It can also be transmitted by clothing or objects that have come in contact with the plant. People who are highly sensitive to poison ivy can develop a reaction if the plant is burned and they inhale the smoke. Severe cases of mouth poisoning have occurred in children who have eaten the plant's leaves or grayish berries

Home remedies for the poison ivy rash treatment

  • Aloe vera gel helps relieve burning and itching. Apply pure aloe vera gel as directed on the product label or as needed. Helps to cure poison ivy rash.
  • Wash the area immediately with soap and water. Prompt washing can prevent a reaction of poison ivy.
  • A strong tea made of equal parts lime water and white oak bark is very good for poison ivy, poison oak, or poison sumac. Apply a compress wet with this solution. Replace the compress with a fresh one as often as it becomes dry. Help to get rid of poison ivy.
  • Witch hazel helps stop itching and aids in healing of poison ivy rash.
  • Tea tree oil disinfects and cure poison ivy rash.
  • For relief of itching, apply a paste made from water, cornstarch, baking soda, oatmeal, or Epsom salts. Use 1 teaspoon of water to 3 teaspoons of the dry ingredient. Helps in the removal of poison ivy rash.

Poison Ivy prevention

Prevention is better than treatment when it comes to poison ivy, poison oak, and poison sumac. When spending time outdoors, keep the following in mind:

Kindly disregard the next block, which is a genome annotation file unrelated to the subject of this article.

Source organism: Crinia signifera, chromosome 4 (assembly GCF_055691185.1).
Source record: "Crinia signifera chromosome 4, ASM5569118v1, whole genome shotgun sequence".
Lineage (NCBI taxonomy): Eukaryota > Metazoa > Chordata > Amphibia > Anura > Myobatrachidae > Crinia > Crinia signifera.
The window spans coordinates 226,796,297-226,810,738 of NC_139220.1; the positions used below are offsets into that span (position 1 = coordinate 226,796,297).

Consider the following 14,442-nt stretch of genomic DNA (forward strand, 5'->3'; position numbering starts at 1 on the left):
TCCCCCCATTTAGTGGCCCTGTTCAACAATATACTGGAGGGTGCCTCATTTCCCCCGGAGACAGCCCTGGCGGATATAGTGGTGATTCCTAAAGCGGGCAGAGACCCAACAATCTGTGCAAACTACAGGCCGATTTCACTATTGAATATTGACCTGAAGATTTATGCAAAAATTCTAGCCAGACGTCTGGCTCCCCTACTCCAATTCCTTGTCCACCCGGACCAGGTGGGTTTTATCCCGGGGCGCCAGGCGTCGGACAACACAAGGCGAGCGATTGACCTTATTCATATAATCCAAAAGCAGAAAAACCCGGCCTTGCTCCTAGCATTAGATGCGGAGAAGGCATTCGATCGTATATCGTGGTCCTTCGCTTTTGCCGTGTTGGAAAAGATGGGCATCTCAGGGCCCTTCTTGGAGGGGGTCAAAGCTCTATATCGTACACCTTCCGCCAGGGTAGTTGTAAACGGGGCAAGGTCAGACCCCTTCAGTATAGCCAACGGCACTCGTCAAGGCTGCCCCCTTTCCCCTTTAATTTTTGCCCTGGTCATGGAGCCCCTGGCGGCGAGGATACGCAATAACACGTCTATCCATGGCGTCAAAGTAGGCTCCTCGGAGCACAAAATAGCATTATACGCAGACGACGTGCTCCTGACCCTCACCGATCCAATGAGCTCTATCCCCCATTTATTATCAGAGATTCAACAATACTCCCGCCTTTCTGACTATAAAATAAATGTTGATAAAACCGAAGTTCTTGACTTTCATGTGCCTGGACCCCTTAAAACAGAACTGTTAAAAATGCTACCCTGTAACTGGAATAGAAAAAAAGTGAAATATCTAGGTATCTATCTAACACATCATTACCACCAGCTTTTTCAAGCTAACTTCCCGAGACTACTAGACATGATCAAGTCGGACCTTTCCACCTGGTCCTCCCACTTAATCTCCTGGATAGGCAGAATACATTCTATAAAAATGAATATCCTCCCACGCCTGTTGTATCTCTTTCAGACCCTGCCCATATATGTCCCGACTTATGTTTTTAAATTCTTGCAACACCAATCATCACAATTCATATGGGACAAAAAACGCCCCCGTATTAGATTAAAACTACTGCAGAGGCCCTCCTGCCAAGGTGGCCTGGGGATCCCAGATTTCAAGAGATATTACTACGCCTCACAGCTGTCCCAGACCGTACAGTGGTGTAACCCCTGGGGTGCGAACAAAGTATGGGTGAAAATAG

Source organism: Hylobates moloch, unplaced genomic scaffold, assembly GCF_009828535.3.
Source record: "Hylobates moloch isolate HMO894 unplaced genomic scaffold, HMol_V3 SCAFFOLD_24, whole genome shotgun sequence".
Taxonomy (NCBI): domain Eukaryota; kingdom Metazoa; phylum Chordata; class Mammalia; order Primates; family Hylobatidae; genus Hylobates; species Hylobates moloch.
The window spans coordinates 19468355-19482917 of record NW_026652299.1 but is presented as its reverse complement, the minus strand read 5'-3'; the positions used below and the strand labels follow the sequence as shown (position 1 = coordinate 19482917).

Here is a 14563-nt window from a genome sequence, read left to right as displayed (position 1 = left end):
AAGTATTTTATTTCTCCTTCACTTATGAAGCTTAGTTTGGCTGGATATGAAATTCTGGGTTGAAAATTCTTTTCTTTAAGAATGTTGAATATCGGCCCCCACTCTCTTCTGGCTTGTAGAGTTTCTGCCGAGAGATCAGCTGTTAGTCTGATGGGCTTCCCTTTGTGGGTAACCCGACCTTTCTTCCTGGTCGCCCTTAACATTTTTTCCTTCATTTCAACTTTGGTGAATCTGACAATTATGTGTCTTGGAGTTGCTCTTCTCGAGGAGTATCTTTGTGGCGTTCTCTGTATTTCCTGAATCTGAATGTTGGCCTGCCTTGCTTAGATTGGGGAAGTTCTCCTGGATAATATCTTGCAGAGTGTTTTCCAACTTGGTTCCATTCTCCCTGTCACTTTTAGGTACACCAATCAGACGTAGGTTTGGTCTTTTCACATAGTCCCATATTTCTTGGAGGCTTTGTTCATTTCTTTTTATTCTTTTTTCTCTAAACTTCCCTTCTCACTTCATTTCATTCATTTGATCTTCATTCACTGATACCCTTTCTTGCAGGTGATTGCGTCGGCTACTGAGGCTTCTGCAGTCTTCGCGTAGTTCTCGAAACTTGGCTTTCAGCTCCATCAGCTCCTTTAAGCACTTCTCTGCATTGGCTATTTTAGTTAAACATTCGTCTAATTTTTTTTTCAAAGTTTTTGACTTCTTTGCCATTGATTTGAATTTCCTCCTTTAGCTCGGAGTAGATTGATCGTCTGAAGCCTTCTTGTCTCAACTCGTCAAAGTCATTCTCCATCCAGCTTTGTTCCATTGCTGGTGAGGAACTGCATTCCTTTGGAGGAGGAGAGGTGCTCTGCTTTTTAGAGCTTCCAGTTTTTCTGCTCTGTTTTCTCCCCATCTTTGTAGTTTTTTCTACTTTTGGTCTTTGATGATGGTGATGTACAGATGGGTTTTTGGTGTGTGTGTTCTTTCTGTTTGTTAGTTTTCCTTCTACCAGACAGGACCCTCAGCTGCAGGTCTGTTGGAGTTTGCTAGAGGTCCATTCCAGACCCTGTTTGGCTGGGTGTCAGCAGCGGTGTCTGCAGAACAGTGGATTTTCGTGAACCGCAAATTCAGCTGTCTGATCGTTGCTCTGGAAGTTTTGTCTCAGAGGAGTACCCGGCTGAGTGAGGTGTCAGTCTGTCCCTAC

• Topical steroids are not helpful for poison ivy and should be avoided.
  • Stay cool. Sweating and heat can make itching worse.
  • Soak the affected skin in cool water with colloidal oat­meal (Aveeno) added, available at most drugstores.
  • Lightweight fabrics do not provide adequate protection against poison ivy or oak, because the sap can easily penetrate them. Wear gloves and heavier clothing if you might be exposed to the plant.
  • Everyone, even children, should learn to recognize, and avoid, these harmful plants. Poison ivy usually grows as a vine, but it can also take the form of a shrub, growing any­where from two to seven feet high. Its leaves always grow in clusters of three, one at the end of the stalk, the other two opposite each other. Poison oak grows as a shrub exclusively, and its leaves are lobed, like oak leaves. Like those of poison ivy, they grow in threes. Poison sumac grows as a shrub or small tree that has multiple leaflets growing on both sides of a stem. The number of leaflets may range from seven to thirteen, but it is always an odd number.
  • Appropriate protective clothing should be worn for activities that take you into forests or through thick under­brush-long pants, a long-sleeved shirt, shoes, socks, and gloves. These items should be washed after they are worn; if they come into contact with poison ivy, they are not safe to wear again until they have been laundered or dry­cleaned.
Is poison ivy rash contagious?

The poison ivy rash is not contagious. Scratching cannot spread it, nor can the fluid from your blisters. You can only spread the rash by touching the oil and then touching other parts of your body.